Ironically, atheism does religion a great favor by laying bare the absurdities inherent in any attempt to conceptualize the ground of being. If the formless ground of being that we commonly personify as God is the source of all reality, (including our conceptual minds), then of course any mere concept of God falls woefully short of the reality it purports to describe, leaving all such concepts susceptible to ridicule.

Whether we like Dawkins’s conclusion or not, any thinking person understands and appreciates the urgent importance of his inquiry. Throughout history, the God idea has done as much harm as good. Religious wars, oppression, conquests and crusades have left us battered and bloodied. Given the rise in popularity of atheism in the post 9/11 world it is clear that a great number of people are frustrated by religion, especially fundamentalism in all its many forms. Atheists like Dawkins capture a wide audience because they deftly skewer outdated and outmoded God-concepts that never really worked anyway. In other words, the God-concept attacked by atheism is a God-concept many of us have already left behind – the angry, judgmental, anthropomorphic God (think Michelangelo’s Sistine Chapel) who commands unquestioning obedience to an endless list of confusing and often conflicting dictates administered by an authoritarian church. It’s a shame, however, that in their haste to abandon religion so many people have cut ties with their innate spirituality as well.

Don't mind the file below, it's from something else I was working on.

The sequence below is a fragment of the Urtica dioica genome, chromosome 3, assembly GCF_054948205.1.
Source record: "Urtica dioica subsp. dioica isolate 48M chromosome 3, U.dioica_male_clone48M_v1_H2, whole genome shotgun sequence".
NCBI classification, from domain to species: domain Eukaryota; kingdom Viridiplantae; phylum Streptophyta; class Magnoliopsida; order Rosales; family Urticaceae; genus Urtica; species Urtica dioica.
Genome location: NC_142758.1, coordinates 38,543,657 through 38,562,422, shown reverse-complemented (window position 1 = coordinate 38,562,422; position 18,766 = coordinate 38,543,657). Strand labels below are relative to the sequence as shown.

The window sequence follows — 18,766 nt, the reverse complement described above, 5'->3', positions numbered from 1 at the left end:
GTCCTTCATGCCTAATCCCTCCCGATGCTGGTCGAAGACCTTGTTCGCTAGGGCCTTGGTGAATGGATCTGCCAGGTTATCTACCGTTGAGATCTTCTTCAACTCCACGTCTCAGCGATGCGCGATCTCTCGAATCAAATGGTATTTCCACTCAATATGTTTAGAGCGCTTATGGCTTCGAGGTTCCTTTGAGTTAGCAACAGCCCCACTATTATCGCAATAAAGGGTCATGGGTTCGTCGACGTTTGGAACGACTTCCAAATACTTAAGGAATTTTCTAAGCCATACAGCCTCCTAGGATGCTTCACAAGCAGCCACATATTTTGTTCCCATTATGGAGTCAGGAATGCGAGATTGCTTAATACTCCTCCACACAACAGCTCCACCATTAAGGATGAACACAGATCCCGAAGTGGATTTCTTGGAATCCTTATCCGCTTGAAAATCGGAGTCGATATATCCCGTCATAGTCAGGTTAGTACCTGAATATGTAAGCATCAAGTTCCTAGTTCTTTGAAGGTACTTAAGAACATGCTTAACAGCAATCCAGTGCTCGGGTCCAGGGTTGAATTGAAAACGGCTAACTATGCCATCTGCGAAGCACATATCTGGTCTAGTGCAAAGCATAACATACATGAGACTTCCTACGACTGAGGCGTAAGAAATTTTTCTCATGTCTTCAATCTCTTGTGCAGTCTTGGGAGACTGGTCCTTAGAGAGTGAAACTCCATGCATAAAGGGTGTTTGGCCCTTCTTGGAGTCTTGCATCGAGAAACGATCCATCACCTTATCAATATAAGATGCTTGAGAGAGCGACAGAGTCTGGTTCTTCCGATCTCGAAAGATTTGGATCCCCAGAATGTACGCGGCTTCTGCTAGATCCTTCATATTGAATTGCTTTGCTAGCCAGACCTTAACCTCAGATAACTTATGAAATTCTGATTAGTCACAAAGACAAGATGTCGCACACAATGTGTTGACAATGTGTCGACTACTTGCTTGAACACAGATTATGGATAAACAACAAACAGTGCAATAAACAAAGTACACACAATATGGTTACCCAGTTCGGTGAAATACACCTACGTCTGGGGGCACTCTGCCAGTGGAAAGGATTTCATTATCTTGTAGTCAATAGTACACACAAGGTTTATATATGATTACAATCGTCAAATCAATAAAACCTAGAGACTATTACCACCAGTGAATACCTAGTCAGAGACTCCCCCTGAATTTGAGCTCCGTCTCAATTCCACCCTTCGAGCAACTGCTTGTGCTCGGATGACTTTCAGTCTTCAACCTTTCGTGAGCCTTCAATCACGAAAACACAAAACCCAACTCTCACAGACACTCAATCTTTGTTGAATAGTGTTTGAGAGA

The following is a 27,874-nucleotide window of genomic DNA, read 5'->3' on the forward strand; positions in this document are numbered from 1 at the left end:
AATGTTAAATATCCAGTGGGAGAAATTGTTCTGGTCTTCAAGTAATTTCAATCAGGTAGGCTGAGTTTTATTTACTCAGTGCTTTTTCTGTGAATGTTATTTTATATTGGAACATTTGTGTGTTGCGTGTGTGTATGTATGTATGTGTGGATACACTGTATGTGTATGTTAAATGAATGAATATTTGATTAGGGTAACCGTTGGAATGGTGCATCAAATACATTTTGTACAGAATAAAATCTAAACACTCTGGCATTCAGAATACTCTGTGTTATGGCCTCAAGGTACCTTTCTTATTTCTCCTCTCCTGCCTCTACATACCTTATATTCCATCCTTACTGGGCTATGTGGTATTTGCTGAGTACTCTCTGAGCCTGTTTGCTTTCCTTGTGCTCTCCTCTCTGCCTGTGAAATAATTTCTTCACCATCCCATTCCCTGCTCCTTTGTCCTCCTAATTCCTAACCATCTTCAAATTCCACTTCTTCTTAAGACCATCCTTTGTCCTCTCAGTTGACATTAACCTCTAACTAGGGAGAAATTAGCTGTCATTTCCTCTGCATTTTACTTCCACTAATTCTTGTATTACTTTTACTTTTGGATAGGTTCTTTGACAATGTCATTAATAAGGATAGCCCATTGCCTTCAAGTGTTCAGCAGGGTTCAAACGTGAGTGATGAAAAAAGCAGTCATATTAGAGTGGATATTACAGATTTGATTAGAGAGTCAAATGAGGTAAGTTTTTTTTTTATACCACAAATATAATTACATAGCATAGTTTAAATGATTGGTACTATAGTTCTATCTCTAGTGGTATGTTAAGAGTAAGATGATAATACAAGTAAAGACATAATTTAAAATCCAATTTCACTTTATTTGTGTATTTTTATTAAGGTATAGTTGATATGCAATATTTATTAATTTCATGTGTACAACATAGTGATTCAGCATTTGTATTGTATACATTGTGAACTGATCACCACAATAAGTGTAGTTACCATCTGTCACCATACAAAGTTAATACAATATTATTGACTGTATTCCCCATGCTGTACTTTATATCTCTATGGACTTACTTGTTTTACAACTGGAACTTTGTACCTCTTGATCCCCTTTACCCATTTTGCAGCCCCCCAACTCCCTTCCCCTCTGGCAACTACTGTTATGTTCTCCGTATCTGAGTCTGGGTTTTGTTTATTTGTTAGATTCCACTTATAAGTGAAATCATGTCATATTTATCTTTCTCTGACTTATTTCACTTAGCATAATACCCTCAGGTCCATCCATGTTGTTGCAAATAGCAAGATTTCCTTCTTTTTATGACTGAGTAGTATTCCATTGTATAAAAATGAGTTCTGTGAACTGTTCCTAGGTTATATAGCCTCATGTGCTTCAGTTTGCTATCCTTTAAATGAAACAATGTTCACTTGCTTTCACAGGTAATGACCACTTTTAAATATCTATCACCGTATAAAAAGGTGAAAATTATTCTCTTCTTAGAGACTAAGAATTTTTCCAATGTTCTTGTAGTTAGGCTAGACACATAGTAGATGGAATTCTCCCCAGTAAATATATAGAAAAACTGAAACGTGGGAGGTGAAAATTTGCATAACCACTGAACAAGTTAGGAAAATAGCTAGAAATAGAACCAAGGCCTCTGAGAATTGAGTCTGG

A genuinely scientific and open minded approach to the God question would allow for the possibility that while the existence of God cannot be proven within the narrow bounds of empirical science, God may still exist. In this sense Dawkins does not disappoint. Dawkins believes that evolution is progressive and inherently leads to increasingly complex forms. The emergence of conscious beings from the primordial ooze strongly suggests the possibility of significant future evolutionary development. If there was no God “in the beginning”, could there be one now or in the future? “Yes,” says Dawkins, “it is highly plausible that in the universe there are God-like creatures,” and if there aren’t, there could be someday. Such is the power and potential of evolution. Admittedly, these are not the sort of gods that populate creation myths the world over but are rather the result of a long, unguided process of mutation and natural selection of desirable traits – the culmination of evolution, not its genesis.

What Dawkins is unwilling to concede, despite eons of experiential evidence, is that God-consciousness is not just a future possibility, the end-point of eons of evolutionary progress, but the starting point of it all. If God-consciousness is the source of everything, and even more to the point the essential nature of everything, then it is impossible to turn God into a mere concept let alone a logically sound one. Trying to define God is like trying to see your own eyes. “The source of consciousness cannot be an object in consciousness,” said Nisargadatta Maharaj in his classic of Vedanta philosophy I Am That. “To know the source is to be the source.” In other words, we cannot turn God into a thought because God is the very act of thinking itself. Asking us to explain God is like asking a fish to explain water. We cannot point to a disembodied thing called God because God is what everything is. This brand of religious philosophy, dismissively and misleadingly called pantheism by mainstream theologians, offers a third alternative to the tired theism/atheism debate.